A Travellerspoint blog

Day 35

Madagascar - Andasibe

semi-overcast 24 °C

Today we visited the Analamazaotra preserve part of the Analamazaotra-Mantadia National Park to try and spot the Indri Indri, the tallest lemur that looks like a teddy bear. In the morning the Indri Indri call to each other to establish their territory. The calls can be heard from several kilometers away.

We managed to spot Indri Indri, Golden lemurs, Common brown and Bamboo lemurs.

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Sadly, we then started our journey back to Antananarivo ready for our flight home tomorrow. We took a small detour in Antananarivo to visit the factory showroom for Chocolatiere Robert to get a couple of bars of Madagascan chocolate to take home.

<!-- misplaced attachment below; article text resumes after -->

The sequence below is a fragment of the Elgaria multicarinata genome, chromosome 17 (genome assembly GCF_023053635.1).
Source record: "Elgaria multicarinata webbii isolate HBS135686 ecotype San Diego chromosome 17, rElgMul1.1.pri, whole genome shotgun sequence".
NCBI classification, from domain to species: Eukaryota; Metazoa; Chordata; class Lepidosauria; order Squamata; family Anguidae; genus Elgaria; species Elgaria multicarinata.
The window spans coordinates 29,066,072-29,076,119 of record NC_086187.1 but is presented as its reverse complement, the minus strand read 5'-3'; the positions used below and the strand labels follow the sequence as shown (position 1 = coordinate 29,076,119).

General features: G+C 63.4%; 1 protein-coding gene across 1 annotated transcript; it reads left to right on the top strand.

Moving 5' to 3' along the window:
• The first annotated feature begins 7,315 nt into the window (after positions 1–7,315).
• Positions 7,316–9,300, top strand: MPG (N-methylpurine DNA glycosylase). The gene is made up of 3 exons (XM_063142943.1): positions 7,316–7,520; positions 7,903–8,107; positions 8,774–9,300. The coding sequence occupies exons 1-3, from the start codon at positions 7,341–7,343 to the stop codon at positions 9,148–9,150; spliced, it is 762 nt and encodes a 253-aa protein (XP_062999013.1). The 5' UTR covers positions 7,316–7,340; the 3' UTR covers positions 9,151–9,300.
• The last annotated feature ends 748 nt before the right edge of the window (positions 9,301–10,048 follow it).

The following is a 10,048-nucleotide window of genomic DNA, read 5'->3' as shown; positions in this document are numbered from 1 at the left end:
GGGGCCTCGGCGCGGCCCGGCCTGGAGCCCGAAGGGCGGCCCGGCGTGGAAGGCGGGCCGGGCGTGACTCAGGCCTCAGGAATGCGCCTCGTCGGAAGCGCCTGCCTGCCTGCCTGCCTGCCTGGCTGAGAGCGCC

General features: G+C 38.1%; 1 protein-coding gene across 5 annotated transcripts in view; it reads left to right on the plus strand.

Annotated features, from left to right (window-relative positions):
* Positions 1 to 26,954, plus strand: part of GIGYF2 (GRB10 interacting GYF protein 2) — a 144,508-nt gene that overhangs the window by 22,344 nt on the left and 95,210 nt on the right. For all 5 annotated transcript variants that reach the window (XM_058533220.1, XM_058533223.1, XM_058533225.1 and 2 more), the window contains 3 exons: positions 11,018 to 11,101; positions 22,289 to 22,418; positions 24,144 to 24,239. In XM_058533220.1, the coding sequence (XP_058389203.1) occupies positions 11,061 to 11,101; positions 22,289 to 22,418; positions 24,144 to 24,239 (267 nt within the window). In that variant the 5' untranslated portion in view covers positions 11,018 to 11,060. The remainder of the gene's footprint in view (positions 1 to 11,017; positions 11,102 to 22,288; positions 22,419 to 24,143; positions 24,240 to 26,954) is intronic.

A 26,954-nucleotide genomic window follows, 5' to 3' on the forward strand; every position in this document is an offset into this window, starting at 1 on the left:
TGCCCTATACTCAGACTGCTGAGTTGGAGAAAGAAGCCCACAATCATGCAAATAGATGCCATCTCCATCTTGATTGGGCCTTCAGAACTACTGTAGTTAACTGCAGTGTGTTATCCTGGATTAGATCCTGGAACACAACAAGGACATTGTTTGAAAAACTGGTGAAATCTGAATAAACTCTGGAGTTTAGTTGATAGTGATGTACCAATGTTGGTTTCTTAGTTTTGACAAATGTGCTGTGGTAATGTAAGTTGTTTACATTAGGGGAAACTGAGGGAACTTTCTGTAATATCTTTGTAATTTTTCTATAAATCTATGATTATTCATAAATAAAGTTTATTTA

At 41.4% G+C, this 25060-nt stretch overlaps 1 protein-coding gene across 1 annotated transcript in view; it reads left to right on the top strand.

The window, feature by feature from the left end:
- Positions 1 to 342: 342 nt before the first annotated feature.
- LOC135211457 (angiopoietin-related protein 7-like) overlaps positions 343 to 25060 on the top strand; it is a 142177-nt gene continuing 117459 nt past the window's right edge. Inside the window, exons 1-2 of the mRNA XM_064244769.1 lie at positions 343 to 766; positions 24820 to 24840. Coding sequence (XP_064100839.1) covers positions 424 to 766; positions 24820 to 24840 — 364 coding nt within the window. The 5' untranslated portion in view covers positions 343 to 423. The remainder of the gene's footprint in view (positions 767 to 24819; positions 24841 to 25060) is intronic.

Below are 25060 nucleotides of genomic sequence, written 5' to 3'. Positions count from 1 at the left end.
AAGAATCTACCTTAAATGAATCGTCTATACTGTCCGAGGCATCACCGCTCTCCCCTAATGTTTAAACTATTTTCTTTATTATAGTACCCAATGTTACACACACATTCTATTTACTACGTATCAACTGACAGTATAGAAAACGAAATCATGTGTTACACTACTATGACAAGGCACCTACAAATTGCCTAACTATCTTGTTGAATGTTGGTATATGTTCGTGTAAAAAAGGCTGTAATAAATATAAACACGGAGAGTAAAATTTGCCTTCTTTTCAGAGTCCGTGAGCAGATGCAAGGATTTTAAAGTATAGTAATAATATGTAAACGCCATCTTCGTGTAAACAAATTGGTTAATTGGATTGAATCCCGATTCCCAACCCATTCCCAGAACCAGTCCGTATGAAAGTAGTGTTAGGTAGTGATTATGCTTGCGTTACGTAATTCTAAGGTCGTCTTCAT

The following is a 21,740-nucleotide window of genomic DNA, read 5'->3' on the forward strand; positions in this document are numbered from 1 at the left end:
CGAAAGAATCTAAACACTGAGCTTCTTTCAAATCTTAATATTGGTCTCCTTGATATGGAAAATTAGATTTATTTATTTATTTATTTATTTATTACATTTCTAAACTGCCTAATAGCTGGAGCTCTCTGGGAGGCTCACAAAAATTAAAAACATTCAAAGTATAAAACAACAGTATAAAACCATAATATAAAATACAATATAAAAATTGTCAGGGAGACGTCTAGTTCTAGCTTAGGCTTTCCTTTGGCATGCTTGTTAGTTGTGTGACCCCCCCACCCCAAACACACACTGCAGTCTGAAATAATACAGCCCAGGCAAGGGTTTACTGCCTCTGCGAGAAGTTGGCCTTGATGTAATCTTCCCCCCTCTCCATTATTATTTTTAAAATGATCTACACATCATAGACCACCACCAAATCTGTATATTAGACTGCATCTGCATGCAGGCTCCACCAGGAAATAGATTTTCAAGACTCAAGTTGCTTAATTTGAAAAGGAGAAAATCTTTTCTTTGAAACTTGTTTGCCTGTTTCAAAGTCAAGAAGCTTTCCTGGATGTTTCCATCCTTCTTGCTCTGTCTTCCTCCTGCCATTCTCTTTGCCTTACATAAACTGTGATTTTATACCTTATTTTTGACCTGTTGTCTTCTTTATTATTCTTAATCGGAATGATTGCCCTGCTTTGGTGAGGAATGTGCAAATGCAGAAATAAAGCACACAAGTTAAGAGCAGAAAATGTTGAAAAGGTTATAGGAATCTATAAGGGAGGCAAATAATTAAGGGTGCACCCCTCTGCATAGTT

By the time we reached the capital it was the evening rush hour and the roads were gridlocked - it took about an hour to do half a mile. Lots of street hawkers walk up and down the traffic queues selling belts, sunglasses, children's books and car parts.

Posted by JenBuckley 09:38 Archived in Madagascar Comments (0)

Day 34

Madagascar - Andasibe

semi-overcast 24 °C

Today we visted the Mantadia National Park - although it is only 12km away it took an hour to get there (with a 4x4) as the roads are in a very poor condition - it is a mud track and very bumpy.

We saw three black and white ruffed lemurs high in the trees and a few paradise flycatcher birds. These birds are mostly orange unless it's mating season when they turn black and white.


After a picnic lunch we started the journey back to the hotel stopping at Rianasoa and walking along the path to see the waterfall. The water forms a natural swimming pool and our local guide gave himself a quick wash while we were there.